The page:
“We recognize that it is a great way to interact with both current and future neighbors,” says Panfil. “It’s a way for them to feel like they are part of a community. And we are working on giving our franchise and corporate stores the ability to partake in broad-based programs, but also be able to manage social media from their unique store.”
Part of maintaining a cohesive retail brand also includes providing a uniform shopping experience from one store to the next. This is another area in which PSP strives to find balance in empowering storeowners to demonstrate entrepreneurship while still providing chain-wide cohesiveness.
Although there may be up to a 20-percent difference in the total number of SKUs that can be found in any given store, depending on size, more than 95 percent of PSP locations are consistent in the product categories they participate in and most remain fairly consistent in the brands they stock.
“One of the key points we have that is different than other neighborhood pet stores is that we try to leverage our size and scale through negotiating with vendors, and then having a go-to-market pricing strategy that is analytical in nature,” explains Panfil.
That being said, “We do have certain stores that carry a few more brands, or a few less, depending on the size of the box and the actual sales at the location.”
To better leverage the unique personality of each location, the company is currently working on how to better customize its assortments by store. For example, the chain often allows individual storeowners to try out new, regional brands that may not have been on the corporate radar before—particularly when it comes to pet foods. It is a practice that, while sometimes challenging from a corporate standpoint, has the potential to have a positive impact chain-wide.
“We’re always looking for good, up-and-coming foods that are very nutritionally sound for pets,” says Panfil. “Doing the research on things that franchisees want to bring in is probably the most challenging aspect of it. But that being said, it’s like we have an extra buying team out there, seeing what our neighbors are asking for. It allows us to test some foods before we bring them in to all of the stores. And that’s how it generally goes with food—it doesn’t go from nothing to everyone; it starts with some subset of stores and goes from there.”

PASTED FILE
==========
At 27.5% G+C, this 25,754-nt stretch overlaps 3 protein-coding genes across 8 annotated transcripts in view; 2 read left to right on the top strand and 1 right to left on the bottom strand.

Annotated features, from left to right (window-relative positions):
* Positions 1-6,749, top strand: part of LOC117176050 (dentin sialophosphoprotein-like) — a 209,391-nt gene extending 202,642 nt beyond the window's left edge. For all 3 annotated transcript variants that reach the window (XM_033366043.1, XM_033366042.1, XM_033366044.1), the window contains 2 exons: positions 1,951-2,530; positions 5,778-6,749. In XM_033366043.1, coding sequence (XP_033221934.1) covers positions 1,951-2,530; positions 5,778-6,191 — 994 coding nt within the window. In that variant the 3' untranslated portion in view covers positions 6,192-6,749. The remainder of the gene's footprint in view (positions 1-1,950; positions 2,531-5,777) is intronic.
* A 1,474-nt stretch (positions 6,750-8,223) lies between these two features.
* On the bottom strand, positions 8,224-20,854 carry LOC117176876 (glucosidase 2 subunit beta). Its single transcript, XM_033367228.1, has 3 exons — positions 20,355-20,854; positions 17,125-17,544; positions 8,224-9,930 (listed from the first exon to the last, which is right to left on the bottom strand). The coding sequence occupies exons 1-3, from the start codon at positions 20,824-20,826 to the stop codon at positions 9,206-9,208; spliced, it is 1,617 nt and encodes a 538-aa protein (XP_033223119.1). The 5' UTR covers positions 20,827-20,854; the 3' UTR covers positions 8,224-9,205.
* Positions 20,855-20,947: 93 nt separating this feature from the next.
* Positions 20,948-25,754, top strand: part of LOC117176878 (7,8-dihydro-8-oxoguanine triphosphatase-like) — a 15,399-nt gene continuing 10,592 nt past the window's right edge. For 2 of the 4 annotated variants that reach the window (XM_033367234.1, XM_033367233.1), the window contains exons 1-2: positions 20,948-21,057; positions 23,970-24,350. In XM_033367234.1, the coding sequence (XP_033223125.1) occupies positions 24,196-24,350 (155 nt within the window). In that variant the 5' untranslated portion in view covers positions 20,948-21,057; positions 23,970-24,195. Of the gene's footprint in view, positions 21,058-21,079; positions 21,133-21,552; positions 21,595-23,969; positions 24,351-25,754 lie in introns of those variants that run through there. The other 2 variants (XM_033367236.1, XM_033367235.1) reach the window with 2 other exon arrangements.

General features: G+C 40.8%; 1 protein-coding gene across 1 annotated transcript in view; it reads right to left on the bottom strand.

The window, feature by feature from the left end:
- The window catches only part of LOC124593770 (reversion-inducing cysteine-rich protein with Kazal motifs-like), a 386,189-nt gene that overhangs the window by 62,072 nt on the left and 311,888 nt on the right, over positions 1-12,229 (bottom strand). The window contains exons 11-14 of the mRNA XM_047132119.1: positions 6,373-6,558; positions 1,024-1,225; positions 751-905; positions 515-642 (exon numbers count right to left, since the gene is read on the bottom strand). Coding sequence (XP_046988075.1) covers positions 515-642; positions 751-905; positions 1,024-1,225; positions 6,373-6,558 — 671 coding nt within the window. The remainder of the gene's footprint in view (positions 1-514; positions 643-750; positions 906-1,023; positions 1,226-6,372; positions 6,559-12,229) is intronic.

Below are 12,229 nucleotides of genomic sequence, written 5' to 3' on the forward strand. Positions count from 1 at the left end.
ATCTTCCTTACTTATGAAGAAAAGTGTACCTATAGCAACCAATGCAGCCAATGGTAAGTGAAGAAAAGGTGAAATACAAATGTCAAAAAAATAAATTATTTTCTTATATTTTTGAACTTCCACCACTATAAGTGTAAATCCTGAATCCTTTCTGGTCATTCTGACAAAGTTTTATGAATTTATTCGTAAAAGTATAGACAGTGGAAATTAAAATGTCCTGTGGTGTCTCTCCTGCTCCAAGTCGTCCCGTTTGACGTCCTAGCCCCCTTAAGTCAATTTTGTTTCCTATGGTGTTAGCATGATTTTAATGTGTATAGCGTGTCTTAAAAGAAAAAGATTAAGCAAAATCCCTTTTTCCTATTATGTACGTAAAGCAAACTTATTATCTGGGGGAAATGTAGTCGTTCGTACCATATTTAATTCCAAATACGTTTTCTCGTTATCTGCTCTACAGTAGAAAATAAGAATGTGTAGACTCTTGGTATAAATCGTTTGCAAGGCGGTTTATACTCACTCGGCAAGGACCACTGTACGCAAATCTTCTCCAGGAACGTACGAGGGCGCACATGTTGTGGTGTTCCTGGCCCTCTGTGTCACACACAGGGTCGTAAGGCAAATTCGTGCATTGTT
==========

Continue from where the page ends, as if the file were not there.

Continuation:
Product presentation is another important element of PSP’s consistent yet localized approach to pet product retailing. Here, the company does its best to apply a uniform merchandising strategy to stores that can vary significantly in size and shape.
“Every store is pretty unique, because we don’t do build-to-suits,” says Panfil. “However, we always place food up front because it makes it convenient to find what a majority of folks come in looking for. We do have some standard flows that we use—dog is in a prominent position, and cat will be on the opposite perimeter wall. But beyond that, the actual layout of the store and how it flows will be a little bit different.”
Of course, no merchandising strategy would be complete without special displays designed to capture the attention of passing customers. With this in mind, PSP deploys a monthly promotional schedule that utilizes a combination of promotional endcaps and in-aisle displays, further adding to the consistency that can be found from location to location. “It’s a way for us to promote products that neighbors may not have seen in the aisles, or are timely,” says Panfil, using flea and tick products as an example of items that would be a good fit for timely promotion.